A New Way to Use Pinterest: Financial Charts

I don’t remember when I first signed up for Pinterest, but I do remember that when I did, I had “big” plans of using the site to create a vision board. As you can see from my Pinterest page, I haven’t used it since I signed up. There are any number of explanations I could offer as to why I haven’t really done what I had initially thought I would, but this post isn’t about my usage of Pinterest, no, it’s about Josh Brown’s.

You see, many people (or at least it certainly seems like it) use Pinterest for shopping. That is, they see something they like and Pinterest is a way to bookmark that image. There are also those businesses who use Pinterest to get a better understanding of how their customers like or dislike their products. There are those hobbyists or designers who are trying to showcase their ideas. There are even people who share recipes through Pinterest. In all that I’ve heard of Pinterest, never had I heard someone use it to share financial charts.

Can anyone tell me what this is an example of? Hint: I wrote about this decision-making bias as recently as last month.

Functional Fixedness.

Josh Brown, the person I mentioned earlier, uses Pinterest to bookmark “amazing charts.” These financial charts, in a way, are breaking through that bias of functional fixedness. By using Pinterest to showcase financial charts, Brown found a way to use Pinterest that was a little out of the ordinary.

There are probably dozens of examples of these in your daily lives. On your commute this morning/afternoon (or the next time you head to work), I want you to take a wider perspective and see if you can notice anyone using something in a way that you hadn’t considered. Maybe someone’s using a skateboard as a “wagon” as they’ve tied a string to truck (where the wheels are) and is letting someone pull them down the street. Maybe by watching them participate in what some may consider a dangerous activity, it gives you that flash of an idea you’ve been looking for on a problem you’ve been having. Lateral thinking begets lateral thinking.

The Long View Perspective on Big Data and Metrics?

One of the things that I like to write about is perspective. In my opinion, it’s so important to continue to look at things from different angles and assume other viewpoints to understand the many ways that things can interact. A little over a week ago, I came across a series of tweets from Chris Hayes that presented a perspective that I hadn’t considered:

Big Data is certainly something that has captivated the popular press and some might even say rightfully so. Of course, it’s important that we use metrics when making decisions, but is it possible that the pendulum has swung too far to metrics? It’s hard to say. Chris Hayes certainly seems to think so.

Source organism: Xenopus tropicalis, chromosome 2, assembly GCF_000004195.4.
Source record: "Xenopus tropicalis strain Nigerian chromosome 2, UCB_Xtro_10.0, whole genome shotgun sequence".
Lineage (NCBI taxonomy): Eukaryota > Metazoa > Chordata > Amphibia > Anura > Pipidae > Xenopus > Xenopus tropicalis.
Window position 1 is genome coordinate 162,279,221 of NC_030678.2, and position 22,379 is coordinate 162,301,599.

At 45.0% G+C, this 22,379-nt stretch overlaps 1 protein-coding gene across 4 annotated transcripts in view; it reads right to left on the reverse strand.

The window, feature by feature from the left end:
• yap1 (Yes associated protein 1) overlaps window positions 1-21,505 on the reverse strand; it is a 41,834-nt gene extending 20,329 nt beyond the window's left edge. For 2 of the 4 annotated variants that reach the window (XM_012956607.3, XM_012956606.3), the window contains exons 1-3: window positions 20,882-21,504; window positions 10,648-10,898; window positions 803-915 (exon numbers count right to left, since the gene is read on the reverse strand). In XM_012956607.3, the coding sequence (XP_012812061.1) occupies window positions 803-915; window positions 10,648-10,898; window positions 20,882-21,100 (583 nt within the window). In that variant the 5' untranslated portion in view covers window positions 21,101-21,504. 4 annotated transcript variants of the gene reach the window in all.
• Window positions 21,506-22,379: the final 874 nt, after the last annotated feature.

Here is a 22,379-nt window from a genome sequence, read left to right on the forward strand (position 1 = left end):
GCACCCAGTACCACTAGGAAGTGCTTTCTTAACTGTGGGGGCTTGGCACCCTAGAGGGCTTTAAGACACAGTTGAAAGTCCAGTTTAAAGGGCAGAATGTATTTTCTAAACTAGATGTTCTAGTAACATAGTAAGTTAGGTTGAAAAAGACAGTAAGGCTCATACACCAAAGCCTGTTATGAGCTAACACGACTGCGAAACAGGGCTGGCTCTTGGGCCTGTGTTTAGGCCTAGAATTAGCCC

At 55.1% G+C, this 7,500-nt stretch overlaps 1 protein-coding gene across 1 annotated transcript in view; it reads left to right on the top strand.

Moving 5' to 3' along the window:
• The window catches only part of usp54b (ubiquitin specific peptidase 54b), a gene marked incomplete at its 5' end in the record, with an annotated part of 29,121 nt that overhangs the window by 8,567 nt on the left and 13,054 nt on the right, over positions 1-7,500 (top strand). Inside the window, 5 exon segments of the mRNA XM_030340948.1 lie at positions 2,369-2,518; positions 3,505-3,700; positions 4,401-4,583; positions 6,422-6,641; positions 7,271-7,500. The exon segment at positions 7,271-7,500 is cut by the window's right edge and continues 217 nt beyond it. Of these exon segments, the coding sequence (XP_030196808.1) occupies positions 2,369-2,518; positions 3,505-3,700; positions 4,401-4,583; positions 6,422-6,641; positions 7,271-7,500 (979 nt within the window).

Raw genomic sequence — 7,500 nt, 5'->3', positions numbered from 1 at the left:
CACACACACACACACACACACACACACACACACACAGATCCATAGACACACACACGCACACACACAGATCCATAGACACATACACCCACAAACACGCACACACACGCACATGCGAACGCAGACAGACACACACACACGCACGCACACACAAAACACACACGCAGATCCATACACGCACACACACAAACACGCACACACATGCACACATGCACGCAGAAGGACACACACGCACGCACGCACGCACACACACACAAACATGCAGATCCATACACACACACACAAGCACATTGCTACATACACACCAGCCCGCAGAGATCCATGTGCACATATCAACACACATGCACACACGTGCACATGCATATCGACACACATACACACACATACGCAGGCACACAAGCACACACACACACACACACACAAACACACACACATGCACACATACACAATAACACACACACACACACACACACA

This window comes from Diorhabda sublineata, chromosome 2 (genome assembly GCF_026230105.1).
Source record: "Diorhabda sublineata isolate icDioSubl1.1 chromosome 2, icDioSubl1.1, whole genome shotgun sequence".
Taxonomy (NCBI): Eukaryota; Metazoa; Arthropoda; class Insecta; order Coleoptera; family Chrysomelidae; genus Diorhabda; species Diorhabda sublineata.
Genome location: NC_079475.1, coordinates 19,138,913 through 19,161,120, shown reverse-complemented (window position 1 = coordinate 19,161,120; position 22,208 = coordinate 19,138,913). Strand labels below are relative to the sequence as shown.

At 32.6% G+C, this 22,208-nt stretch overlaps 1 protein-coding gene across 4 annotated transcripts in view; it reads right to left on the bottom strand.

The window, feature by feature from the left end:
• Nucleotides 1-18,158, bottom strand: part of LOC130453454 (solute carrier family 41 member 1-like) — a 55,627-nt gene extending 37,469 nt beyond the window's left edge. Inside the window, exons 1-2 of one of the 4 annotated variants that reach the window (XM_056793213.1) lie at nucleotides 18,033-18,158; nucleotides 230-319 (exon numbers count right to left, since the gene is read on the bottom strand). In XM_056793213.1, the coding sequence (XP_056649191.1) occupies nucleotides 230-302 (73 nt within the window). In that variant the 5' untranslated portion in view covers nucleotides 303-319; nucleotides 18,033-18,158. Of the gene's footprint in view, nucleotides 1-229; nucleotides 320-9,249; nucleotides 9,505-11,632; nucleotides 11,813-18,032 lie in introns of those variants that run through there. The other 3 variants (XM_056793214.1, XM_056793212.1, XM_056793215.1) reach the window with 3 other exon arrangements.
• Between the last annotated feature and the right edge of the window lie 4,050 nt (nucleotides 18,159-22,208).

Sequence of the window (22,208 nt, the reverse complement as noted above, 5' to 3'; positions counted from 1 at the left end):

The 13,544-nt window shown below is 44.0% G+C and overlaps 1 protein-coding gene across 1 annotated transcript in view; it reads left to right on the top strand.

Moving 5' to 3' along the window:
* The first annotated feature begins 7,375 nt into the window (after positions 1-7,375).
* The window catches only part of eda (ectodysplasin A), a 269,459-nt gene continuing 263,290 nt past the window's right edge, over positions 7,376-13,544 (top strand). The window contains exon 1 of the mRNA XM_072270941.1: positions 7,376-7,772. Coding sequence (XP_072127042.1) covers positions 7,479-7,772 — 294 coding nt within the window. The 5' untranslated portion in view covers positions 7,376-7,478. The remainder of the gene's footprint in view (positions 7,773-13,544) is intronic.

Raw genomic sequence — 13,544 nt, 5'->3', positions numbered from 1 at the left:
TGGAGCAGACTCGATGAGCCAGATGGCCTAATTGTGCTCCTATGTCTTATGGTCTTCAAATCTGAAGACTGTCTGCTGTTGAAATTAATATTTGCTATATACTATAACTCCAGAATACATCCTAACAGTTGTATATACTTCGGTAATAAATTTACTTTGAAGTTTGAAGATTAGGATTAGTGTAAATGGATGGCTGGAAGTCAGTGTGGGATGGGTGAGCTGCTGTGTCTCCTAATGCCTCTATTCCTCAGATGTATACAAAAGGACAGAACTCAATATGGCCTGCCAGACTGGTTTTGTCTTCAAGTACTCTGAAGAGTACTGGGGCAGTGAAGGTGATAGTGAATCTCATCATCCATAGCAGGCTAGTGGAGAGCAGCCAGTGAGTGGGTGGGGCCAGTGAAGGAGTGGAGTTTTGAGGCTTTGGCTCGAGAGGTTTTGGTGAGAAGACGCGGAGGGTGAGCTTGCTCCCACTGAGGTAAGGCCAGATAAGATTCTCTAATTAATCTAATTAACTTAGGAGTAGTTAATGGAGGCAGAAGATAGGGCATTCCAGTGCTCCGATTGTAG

I like how he’s compared this to another phenomenon (can we call it a phenomenon?) from history where engineering took the world by storm. To be honest, given my age, and what I know about ‘recent’ history, I don’t know that engineering had as much hoopla as big data has today. Regardless, this perspective, this long view, is something that we all would be better off with. That is, looking at things from a longer perspective. Considering the adage that ‘history repeats itself.’ Maybe there’s something from our recent past that would help us better understand where we are today.

A good example of this might be international relations. If you’re looking for a ‘fictional’ example, may I recommend the movie “Now You See Me?”

Solving False Equivalence in Politics?

Last week, John Oliver had a great segment that poked fun at how most (all?) television outlets cover climate change. Take a look:

Upon watching it, I didn’t think that Oliver was going to “even out” the representation in a physical manner. Instead, I thought that he was going to solve the issue of the “talking heads” appearing equal. Let me explain. Watch this:

That’s Lewis Black from the 2006 film, Man of the Year. I have no doubt that this sentiment had been expressed before this film, but this was the first time that I had heard it in this way. Hosting someone on a TV program with ideas that are clearly incorrect and putting their “talking head” up next to someone who has legitimately studied and confirmed that the other person is incorrect is a form of false equivalence.

As Black explains, to the viewer, both of these sides appear “equal.” It appears that one person is expressing an opinion and that the other person has a different opinion. What’s being missed is that one person’s opinion is factually erroneous (just as we saw in the video with Bill Nye earlier).

When I was watching the Oliver video, it made me think that he was going to do something else. I thought he was going to show the two talking heads in boxes (as you usually see on “debates” on political talk shows), but instead of giving them both a 50/50 split on the screen, I thought he was going to ration it more appropriately given the overwhelming support for climate change. I thought he’d give Bill Nye’s box 97% of the screen and the other guy’s box 3% of the screen.

I realize that this probably wouldn’t work in an actual talk show, but since I knew it was supposed to be semi-satirical, it seemed like a plausible idea.